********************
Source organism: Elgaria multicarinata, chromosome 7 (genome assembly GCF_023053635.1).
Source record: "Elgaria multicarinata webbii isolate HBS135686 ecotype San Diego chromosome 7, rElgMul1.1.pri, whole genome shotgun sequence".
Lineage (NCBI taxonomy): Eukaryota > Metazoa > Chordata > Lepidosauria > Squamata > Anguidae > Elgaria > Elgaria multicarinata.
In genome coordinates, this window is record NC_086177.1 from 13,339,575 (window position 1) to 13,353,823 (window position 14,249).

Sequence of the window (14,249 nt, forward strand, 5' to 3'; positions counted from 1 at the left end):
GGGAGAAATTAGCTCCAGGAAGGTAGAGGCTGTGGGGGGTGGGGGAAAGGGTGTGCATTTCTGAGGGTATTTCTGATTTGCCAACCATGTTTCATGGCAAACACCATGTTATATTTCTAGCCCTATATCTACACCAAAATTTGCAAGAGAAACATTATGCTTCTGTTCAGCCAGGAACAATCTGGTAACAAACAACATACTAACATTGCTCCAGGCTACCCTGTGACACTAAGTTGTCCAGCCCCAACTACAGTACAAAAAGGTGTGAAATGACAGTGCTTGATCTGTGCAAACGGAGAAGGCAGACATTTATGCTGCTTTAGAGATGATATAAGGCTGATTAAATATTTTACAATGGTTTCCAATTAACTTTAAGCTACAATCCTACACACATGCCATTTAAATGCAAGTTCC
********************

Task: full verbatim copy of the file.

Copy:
Source organism: Elgaria multicarinata, chromosome 7 (genome assembly GCF_023053635.1).
Source record: "Elgaria multicarinata webbii isolate HBS135686 ecotype San Diego chromosome 7, rElgMul1.1.pri, whole genome shotgun sequence".
Lineage (NCBI taxonomy): Eukaryota > Metazoa > Chordata > Lepidosauria > Squamata > Anguidae > Elgaria > Elgaria multicarinata.
In genome coordinates, this window is record NC_086177.1 from 13,339,575 (window position 1) to 13,353,823 (window position 14,249).

Sequence of the window (14,249 nt, forward strand, 5' to 3'; positions counted from 1 at the left end):
GGGAGAAATTAGCTCCAGGAAGGTAGAGGCTGTGGGGGGTGGGGGAAAGGGTGTGCATTTCTGAGGGTATTTCTGATTTGCCAACCATGTTTCATGGCAAACACCATGTTATATTTCTAGCCCTATATCTACACCAAAATTTGCAAGAGAAACATTATGCTTCTGTTCAGCCAGGAACAATCTGGTAACAAACAACATACTAACATTGCTCCAGGCTACCCTGTGACACTAAGTTGTCCAGCCCCAACTACAGTACAAAAAGGTGTGAAATGACAGTGCTTGATCTGTGCAAACGGAGAAGGCAGACATTTATGCTGCTTTAGAGATGATATAAGGCTGATTAAATATTTTACAATGGTTTCCAATTAACTTTAAGCTACAATCCTACACACATGCCATTTAAATGCAAGTTCC